These and the drinks you’ll see in local bars are as beautiful as “real” drinks, too, with the same pretty glassware and enticing garnishes. It’s about creating an inclusive experience, not about the alcohol, Wade said.
“Don’t apologize for being responsible,” said Wade, whose current favorite Feverless Fizz mocktail is sweet from honey syrup, tart from grapefruit and lemon juices, textured by egg white and fizzy from tonic water.
“If you want to have another round with your friends, we’ll make you something that lets you feel like you’re enjoying your night out with friends.”
Jim Meehan, the author of “Meehan’s Bartender Manual” and one of the country’s best regarded bartenders, created what “Spritz: Italy’s Most Iconic Aperitivo” calls a mix of Italian and Hungarian ingredients. You don’t have to go to either of those countries to enjoy this one at home.
Makes 1 drink
2 ounces Pellegrino Aranciata (available at grocery stores)
1-1/2 ounces Zwack Amaro
2 ounces prosecco
Orange half wheel, for garnish
Build ingredients over ice in a rocks glass and add the garnish.
Quality is always important when mixing cocktails, but paying a bit more for good products is absolutely essential when it comes to drinks with lower alcohol like this one from “The Art of the Shim.” Be sure to refrigerate your bottles of vermouth after opening.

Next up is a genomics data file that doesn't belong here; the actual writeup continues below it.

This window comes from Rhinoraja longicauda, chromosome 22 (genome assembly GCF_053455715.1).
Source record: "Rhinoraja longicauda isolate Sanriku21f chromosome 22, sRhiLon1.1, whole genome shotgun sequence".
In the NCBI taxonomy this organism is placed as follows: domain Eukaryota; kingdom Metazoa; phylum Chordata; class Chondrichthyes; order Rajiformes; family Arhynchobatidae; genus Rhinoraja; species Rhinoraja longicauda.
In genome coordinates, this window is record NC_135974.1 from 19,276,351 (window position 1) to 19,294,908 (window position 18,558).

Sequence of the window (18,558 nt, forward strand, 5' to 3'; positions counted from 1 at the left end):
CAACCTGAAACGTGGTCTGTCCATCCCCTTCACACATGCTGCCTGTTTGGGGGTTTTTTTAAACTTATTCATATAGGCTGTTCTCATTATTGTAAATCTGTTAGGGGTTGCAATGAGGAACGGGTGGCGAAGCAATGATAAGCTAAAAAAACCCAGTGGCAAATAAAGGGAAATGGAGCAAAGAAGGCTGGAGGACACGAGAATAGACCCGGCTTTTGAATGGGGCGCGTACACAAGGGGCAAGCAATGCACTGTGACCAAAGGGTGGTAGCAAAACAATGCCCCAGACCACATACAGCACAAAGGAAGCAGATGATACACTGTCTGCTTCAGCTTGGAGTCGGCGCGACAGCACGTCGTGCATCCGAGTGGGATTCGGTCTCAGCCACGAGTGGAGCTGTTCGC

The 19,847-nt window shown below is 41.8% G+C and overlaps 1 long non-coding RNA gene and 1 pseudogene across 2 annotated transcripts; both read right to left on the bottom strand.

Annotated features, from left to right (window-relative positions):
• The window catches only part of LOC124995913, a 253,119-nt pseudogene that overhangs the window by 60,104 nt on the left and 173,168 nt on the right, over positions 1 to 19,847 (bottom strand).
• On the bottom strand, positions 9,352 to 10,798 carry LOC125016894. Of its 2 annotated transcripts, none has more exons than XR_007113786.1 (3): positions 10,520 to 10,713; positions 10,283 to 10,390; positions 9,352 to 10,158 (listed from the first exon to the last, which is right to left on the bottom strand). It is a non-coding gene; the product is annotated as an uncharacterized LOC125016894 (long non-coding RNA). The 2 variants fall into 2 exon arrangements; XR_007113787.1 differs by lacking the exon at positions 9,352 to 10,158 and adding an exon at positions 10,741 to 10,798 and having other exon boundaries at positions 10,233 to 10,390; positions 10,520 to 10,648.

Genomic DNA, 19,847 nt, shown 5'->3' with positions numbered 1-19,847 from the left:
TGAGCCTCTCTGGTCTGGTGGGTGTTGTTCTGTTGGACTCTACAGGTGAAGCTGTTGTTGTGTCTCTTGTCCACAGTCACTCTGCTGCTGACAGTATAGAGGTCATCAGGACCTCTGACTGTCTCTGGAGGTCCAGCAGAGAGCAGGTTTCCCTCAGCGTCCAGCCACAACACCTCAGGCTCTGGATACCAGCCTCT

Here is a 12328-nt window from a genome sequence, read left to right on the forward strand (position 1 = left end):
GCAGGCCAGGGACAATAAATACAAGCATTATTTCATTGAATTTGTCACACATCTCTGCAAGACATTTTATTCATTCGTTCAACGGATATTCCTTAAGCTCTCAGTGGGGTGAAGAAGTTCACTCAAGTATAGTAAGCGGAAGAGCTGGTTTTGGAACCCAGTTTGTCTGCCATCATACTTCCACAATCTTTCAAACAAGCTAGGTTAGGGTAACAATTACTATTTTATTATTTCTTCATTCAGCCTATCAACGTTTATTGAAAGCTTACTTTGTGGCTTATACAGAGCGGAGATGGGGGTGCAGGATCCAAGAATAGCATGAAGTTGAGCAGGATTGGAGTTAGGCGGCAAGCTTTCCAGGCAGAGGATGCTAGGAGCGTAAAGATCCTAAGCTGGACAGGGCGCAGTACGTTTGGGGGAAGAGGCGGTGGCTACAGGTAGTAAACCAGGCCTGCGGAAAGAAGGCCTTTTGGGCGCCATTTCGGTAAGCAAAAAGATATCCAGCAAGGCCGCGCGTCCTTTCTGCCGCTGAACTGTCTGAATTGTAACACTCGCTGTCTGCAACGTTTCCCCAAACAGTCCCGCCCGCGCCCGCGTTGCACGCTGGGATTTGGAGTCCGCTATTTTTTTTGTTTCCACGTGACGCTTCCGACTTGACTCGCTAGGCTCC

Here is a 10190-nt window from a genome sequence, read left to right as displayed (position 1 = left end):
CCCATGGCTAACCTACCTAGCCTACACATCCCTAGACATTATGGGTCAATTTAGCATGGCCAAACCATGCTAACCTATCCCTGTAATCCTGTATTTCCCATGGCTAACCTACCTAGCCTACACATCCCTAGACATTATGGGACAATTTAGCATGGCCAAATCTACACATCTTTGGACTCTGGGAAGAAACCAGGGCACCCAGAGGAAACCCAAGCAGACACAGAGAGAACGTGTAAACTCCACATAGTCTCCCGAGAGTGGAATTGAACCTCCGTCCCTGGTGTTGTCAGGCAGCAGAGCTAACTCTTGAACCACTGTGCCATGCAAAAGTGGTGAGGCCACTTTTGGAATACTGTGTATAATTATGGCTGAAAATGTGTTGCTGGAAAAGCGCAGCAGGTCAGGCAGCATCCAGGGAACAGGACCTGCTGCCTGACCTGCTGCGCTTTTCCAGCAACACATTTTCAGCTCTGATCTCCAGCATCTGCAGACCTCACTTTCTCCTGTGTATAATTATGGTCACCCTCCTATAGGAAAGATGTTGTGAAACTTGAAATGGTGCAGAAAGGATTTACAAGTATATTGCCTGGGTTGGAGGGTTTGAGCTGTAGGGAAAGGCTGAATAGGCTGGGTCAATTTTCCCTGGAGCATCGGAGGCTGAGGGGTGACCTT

Makes 1 drink
1-1/2 ounces Dolin dry vermouth
1/2 ounce Cocchi Rosso Vermouth di Torino or other powerful sweet vermouth
1/4 ounce maraschino liqueur
2 dashes aromatic bitters
Lemon peel, for garnish
Chill an Old Fashioned glass. Place a large ice cube in the glass. Combine vermouths and liqueur with ice; stir until chilled. Strain into prepared glass. Garnish with lemon peel.
This ombre-hued mocktail from Jacob Bowyer, head bartender at Gram & Dun, is as pretty as it is refreshing. As a bonus, the Fee Brothers Rhubarb Bitters are also alcohol-free.
Makes 1 drink
1 ounce strawberry shrub (see instructions below)
3/4 ounce lemon juice
2 dashes Fee Brothers Rhubarb Bitters
4 ounces Gosling’s Ginger beer
Lemon wedge, for garnish
Combine shrub, lemon juice and bitters with ice in a shaker. Shake, and then strain into an ice-filled Collins glass. Top with ginger beer. Garnish with lemon wedge.
Note: To make strawberry shrub: slice 1 quart strawberries and combine with 2 cups sugar. Stir, then allow to sit at room temperature for about four hours or until the berries have released most of their juice. Strain, reserving juice and berries separately. For every cup of strawberry juice, add 1/8 ounce ginger juice (either make your own or look for bottled brands like Ginger People) and 1/4 ounce red wine vinegar. Refrigerate for up to one month. Reserved berries can be used to top ice cream or oatmeal, or eat them straight from the bowl.
Mocktails don’t have to be boring, especially when they pair as deliciously with food as this creation from Voltaire bar manager Katy Wade.
Makes 1 drink
1 ounce honey syrup (see note)
1 ounce freshly squeezed grapefruit juice
1/2 ounce lemon juice
1 egg white
3 ounces Fever Tree Indian Tonic Water
Edible flowers, for garnish (optional)
Combine honey syrup, grapefruit juice, lemon juice and egg white in an ice-filled shaker tin. Shake until cold, strain into a Collins glass. Allow the drink to settle for a couple minutes, and then top with tonic water. Garnish with flowers.
Note: For honey syrup: combine 3 parts honey with 1 part water, stir to combine.